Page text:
GUERNEVILLE COMMUNITY CHURCH - UNITED CHURCH OF CHRIST 12060 Highway 116, Guerneville, CA Mailing address: PO Box 765, Guerneville, CA 95446 Pam Tinnin, Pastor
Palm Sunday 2020 Home Altar
Guerneville Community Church-
United Church of Christ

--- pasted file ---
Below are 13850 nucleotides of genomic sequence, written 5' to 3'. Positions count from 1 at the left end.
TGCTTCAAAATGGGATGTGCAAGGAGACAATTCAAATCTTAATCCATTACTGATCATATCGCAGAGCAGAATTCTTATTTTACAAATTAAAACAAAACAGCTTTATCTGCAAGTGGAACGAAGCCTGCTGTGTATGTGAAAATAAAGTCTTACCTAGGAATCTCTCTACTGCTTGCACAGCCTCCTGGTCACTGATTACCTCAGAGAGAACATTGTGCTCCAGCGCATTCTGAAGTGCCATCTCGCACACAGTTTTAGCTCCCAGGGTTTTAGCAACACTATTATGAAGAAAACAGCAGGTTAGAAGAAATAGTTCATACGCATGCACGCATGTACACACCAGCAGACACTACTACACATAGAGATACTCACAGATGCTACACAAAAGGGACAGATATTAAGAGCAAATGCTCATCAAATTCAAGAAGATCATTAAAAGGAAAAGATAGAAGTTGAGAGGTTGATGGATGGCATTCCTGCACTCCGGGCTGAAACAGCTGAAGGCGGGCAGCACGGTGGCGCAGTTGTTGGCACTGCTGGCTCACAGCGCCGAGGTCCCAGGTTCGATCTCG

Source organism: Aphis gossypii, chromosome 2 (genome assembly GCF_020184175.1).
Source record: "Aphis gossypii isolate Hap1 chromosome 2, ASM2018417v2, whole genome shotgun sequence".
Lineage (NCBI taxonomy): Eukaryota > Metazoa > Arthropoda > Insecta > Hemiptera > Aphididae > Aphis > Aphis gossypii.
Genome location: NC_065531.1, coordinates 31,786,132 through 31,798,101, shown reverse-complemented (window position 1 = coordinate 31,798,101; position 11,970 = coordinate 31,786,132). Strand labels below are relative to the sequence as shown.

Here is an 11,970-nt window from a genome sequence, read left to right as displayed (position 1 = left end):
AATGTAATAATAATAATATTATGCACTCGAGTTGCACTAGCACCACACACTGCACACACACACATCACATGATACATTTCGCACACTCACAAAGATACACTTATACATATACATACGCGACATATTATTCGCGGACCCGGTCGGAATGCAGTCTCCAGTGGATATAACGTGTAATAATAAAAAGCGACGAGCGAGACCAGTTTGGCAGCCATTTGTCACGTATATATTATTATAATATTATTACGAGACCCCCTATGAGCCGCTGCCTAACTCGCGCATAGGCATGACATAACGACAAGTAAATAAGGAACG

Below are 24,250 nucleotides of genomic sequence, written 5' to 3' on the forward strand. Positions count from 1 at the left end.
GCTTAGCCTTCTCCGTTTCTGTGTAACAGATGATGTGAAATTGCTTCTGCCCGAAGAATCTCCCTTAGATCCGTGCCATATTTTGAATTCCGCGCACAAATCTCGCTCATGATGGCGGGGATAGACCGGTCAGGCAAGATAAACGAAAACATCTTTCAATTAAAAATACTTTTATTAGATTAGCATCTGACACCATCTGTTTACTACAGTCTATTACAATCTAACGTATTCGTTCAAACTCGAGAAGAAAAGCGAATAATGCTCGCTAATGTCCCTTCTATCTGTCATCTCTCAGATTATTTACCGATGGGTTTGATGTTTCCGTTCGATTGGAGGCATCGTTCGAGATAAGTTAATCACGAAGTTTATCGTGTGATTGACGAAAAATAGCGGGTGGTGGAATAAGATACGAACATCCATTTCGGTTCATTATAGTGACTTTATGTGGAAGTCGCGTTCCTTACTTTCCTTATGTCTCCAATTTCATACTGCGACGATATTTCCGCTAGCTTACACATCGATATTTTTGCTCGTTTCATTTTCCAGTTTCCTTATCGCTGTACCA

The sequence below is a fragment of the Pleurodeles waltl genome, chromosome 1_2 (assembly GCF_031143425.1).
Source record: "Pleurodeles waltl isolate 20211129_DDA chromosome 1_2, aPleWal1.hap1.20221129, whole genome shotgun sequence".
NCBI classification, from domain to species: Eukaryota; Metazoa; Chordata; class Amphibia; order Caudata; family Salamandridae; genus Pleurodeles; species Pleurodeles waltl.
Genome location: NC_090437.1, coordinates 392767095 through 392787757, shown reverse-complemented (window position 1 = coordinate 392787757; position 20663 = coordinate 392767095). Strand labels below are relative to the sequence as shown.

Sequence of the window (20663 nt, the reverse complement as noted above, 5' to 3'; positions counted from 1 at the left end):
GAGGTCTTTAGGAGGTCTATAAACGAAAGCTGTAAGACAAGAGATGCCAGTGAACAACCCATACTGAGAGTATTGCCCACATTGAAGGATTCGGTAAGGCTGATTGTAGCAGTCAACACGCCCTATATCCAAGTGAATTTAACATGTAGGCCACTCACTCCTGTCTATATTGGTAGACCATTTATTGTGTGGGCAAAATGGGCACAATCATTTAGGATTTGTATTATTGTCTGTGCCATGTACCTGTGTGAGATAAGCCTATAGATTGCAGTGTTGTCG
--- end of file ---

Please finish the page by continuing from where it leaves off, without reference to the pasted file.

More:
We are currently having church at home during this difficult time. Pastor Pam is preaching in her kitchen and we are watching at home. You can find the video of her message from 4-5-2020 on her Facebook page. Below is the transcript